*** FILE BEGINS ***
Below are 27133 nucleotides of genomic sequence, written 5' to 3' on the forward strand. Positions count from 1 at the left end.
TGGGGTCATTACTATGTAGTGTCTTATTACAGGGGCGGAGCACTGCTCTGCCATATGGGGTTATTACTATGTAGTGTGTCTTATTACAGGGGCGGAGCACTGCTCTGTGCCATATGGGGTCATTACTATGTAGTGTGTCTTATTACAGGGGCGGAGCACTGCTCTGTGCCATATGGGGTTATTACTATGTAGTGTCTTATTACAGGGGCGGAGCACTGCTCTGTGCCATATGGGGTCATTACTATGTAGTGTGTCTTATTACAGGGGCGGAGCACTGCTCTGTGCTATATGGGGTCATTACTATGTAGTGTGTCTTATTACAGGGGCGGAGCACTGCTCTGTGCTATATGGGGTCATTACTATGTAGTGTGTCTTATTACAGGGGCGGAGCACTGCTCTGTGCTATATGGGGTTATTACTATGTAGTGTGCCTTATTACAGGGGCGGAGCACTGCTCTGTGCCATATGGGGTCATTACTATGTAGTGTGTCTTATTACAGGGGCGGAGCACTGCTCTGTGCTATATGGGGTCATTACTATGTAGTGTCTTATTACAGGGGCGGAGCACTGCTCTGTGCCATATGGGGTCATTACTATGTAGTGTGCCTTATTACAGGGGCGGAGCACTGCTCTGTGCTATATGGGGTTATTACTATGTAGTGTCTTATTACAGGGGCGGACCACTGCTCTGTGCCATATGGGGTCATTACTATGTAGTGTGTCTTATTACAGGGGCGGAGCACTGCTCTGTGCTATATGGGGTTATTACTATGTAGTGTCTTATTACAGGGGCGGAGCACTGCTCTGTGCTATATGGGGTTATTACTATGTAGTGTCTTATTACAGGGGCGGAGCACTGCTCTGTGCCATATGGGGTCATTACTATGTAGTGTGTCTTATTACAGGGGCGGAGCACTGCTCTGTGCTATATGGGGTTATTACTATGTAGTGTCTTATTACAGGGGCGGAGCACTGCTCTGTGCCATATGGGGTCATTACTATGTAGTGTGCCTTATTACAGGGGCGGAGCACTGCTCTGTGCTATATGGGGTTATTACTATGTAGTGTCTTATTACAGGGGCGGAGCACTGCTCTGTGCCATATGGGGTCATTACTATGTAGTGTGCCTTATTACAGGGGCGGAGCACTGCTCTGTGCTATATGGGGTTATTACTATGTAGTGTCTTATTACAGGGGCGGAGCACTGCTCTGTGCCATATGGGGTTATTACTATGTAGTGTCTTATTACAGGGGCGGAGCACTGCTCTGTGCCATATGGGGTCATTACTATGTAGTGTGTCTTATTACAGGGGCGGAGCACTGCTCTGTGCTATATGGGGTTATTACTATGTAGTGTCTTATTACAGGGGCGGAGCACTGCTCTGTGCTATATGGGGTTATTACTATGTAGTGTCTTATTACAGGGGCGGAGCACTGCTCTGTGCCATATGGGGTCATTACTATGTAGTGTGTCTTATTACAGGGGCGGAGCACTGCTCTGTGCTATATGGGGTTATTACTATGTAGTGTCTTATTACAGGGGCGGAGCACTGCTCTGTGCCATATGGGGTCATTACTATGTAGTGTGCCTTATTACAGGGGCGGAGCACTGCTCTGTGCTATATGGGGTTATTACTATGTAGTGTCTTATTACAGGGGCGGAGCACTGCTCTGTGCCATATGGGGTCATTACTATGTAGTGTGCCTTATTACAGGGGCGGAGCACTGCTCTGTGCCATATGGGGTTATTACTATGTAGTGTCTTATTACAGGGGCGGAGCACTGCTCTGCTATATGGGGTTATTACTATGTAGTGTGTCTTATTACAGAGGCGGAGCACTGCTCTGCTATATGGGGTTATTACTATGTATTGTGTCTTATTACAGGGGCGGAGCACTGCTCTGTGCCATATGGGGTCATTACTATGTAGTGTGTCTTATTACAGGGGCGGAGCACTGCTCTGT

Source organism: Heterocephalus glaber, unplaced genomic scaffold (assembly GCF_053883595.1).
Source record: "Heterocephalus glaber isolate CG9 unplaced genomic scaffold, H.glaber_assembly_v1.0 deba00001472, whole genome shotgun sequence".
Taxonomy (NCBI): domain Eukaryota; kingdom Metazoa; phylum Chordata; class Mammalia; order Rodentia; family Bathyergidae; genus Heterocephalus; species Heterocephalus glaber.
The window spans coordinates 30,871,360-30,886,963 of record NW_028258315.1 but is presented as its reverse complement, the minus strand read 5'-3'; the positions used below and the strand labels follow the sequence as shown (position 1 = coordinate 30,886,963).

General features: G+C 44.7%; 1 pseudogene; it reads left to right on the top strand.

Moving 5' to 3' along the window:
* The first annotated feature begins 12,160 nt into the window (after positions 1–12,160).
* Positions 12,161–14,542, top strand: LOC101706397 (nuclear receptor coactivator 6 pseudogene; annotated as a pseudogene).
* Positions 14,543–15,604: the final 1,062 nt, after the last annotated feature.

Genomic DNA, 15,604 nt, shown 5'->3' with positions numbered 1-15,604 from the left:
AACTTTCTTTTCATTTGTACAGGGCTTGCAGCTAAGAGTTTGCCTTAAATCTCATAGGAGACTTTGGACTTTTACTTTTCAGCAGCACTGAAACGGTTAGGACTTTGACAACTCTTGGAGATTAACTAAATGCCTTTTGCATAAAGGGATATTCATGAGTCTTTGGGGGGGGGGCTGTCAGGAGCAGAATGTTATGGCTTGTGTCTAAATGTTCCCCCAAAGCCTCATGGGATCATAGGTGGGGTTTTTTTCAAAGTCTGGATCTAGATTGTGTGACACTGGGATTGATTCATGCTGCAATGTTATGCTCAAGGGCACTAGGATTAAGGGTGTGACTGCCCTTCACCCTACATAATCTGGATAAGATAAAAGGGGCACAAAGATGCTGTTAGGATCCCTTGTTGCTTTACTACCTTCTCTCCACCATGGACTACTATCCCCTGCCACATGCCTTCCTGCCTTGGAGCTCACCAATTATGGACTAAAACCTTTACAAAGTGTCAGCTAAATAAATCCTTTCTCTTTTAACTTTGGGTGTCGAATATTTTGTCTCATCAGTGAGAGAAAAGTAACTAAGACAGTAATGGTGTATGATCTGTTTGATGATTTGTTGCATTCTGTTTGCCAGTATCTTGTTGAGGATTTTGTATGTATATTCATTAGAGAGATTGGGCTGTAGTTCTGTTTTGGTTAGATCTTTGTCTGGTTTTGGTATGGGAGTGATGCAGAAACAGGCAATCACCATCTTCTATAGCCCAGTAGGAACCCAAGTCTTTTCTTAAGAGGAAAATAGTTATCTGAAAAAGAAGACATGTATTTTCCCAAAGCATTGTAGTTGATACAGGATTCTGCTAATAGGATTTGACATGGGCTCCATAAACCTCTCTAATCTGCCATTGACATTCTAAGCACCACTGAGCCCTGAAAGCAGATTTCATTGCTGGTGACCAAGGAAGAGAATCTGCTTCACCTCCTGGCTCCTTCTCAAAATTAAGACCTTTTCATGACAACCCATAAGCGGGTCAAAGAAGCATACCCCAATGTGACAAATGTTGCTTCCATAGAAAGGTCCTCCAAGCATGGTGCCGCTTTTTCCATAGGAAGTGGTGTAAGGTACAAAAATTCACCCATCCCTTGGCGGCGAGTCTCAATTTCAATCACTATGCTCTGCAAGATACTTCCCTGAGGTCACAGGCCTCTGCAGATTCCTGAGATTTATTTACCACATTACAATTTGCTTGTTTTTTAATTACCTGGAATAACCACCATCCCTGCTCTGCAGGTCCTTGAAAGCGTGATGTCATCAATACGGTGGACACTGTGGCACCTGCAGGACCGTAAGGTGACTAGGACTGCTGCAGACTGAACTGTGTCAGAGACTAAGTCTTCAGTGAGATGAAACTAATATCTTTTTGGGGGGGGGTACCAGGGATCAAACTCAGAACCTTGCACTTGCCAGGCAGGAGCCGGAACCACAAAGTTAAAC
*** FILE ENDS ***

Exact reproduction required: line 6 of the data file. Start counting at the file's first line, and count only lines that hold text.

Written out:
The window spans coordinates 30,871,360-30,886,963 of record NW_028258315.1 but is presented as its reverse complement, the minus strand read 5'-3'; the positions used below and the strand labels follow the sequence as shown (position 1 = coordinate 30,886,963).